Twitter API changes go down badly with developers
Twitter's made changes to its API, restricting the creation of large-scale third party applications - and developers aren't at all happy about it.
The company's releasing version 1.1 of the Twitter API, incorporating new authentication requirements and limiting the number of users to 100,000, unless Twitter specifically authorizes more.
"Currently, in v1.0 of the Twitter API we allow developers access to certain API endpoints without requiring their applications to authenticate, essentially enabling them to access public information from the Twitter API without us knowing who they are. For example, there are many applications that are pulling data from the Twitter API at very high rates (scraping, bots, etc.) where we only know the IP address of the applications," says director of consumer products Michael Sippey.
"To prevent malicious use of the Twitter API and gain an understanding of what types of applications are accessing the API in order to evolve it to meet the needs of developers, it's important to have visibility into the activity on the Twitter API and the applications using the platform."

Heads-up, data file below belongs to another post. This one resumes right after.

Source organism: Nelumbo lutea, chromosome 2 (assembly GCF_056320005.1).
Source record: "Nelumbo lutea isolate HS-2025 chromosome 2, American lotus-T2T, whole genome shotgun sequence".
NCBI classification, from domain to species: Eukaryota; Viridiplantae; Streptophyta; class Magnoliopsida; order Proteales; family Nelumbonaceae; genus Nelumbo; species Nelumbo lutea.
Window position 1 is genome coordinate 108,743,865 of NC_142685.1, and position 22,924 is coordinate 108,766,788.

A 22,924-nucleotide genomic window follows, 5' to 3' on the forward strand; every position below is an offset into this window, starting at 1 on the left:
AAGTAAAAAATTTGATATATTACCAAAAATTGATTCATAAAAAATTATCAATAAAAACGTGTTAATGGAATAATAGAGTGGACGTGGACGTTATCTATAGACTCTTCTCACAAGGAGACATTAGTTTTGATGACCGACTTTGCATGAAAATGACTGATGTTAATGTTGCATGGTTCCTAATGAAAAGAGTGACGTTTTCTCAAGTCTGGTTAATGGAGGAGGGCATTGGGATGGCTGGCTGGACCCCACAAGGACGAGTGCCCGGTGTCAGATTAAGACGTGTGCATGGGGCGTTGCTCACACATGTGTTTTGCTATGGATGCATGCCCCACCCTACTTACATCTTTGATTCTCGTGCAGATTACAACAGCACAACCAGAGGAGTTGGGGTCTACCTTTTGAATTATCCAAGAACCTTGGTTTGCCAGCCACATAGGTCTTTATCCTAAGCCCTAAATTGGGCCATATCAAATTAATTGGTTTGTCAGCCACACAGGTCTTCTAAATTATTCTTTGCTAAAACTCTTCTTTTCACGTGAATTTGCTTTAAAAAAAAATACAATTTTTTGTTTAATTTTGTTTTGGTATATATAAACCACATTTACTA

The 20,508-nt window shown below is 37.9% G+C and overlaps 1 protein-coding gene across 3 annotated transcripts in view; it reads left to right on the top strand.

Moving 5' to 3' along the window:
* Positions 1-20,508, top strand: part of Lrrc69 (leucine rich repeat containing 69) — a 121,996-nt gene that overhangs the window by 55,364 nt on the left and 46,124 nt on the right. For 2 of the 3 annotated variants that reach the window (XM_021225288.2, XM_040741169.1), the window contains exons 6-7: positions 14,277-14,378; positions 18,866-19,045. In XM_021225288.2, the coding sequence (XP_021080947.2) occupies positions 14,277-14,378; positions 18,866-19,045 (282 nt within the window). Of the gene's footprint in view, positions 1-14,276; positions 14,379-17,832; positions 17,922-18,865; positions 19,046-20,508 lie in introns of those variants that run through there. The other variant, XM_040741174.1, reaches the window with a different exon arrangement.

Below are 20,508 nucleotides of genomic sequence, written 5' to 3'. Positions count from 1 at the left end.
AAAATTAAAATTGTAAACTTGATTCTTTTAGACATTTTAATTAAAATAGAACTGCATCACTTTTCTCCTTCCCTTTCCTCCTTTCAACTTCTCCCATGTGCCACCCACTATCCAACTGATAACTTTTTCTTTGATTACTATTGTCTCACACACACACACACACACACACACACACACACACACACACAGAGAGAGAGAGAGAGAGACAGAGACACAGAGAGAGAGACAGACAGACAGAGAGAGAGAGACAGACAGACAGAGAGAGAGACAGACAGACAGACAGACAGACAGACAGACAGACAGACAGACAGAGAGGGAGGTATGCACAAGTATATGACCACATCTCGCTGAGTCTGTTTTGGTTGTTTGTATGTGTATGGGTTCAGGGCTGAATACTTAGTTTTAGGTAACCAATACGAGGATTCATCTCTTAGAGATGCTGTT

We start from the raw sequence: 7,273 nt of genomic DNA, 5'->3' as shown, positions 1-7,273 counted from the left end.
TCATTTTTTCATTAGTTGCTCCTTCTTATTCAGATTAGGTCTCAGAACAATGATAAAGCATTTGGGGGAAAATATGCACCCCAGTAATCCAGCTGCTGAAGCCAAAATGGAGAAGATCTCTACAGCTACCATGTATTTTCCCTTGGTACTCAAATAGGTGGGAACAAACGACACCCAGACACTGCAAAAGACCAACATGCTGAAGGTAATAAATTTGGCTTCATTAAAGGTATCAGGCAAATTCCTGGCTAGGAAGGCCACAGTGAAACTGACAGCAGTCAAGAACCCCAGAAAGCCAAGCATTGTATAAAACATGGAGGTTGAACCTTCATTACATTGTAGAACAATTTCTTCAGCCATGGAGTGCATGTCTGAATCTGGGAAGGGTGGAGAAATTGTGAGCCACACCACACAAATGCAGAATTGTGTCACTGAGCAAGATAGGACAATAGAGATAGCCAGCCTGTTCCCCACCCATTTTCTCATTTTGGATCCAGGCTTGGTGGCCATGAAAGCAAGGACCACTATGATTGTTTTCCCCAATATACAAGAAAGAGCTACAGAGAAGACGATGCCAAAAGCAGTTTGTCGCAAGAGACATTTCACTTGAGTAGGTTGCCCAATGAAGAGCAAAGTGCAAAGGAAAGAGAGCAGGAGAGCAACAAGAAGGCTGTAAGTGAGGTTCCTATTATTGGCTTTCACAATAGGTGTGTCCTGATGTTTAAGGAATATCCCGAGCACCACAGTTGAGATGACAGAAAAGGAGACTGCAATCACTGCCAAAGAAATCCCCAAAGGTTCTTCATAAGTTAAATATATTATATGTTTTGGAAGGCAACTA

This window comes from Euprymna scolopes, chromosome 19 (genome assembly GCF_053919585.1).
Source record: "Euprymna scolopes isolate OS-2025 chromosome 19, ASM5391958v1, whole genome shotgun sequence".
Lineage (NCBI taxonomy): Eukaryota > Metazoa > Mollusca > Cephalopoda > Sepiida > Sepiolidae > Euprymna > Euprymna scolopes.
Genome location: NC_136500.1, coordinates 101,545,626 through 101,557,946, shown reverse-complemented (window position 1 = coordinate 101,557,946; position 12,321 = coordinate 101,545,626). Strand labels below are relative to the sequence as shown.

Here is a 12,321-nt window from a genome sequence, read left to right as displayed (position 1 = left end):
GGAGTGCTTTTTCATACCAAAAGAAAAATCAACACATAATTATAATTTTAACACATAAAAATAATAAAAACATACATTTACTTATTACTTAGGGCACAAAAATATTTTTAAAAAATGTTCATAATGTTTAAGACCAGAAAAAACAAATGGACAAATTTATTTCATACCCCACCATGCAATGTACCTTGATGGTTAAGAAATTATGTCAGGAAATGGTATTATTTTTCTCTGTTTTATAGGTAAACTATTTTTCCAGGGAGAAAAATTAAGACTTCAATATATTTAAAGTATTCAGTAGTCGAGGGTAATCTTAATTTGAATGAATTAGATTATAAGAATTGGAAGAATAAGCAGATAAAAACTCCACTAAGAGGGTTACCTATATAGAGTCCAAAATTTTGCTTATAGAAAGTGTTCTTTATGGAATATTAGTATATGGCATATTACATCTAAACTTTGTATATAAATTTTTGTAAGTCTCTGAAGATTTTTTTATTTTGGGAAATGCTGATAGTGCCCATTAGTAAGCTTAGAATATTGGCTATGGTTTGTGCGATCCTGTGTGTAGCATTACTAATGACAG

The company's also placing restrictions on the number of user tokens a developer can have, limiting them to 100,000 where client applications are accessing the home timeline, account settings or direct messages API endpoints, or using Twitter's User Streams product.
It says it won't shut down apps that are already over the limit, but will only allow them to double their current user token count.
The changes won't have any direct effect on users - but are angering developers.
"Twitter has left themselves a lot of wiggle-room with the rules. Effectively, Twitter can decide your app is breaking a (potentially vague) rule at any time, or they can add a new rule that your app inadvertently breaks, and revoke your API access at any time," says Marco Arment, developer of Instapaper.
"Of course, they’ve always had this power. But now we know that they’ll use it in ways that we really don’t agree with."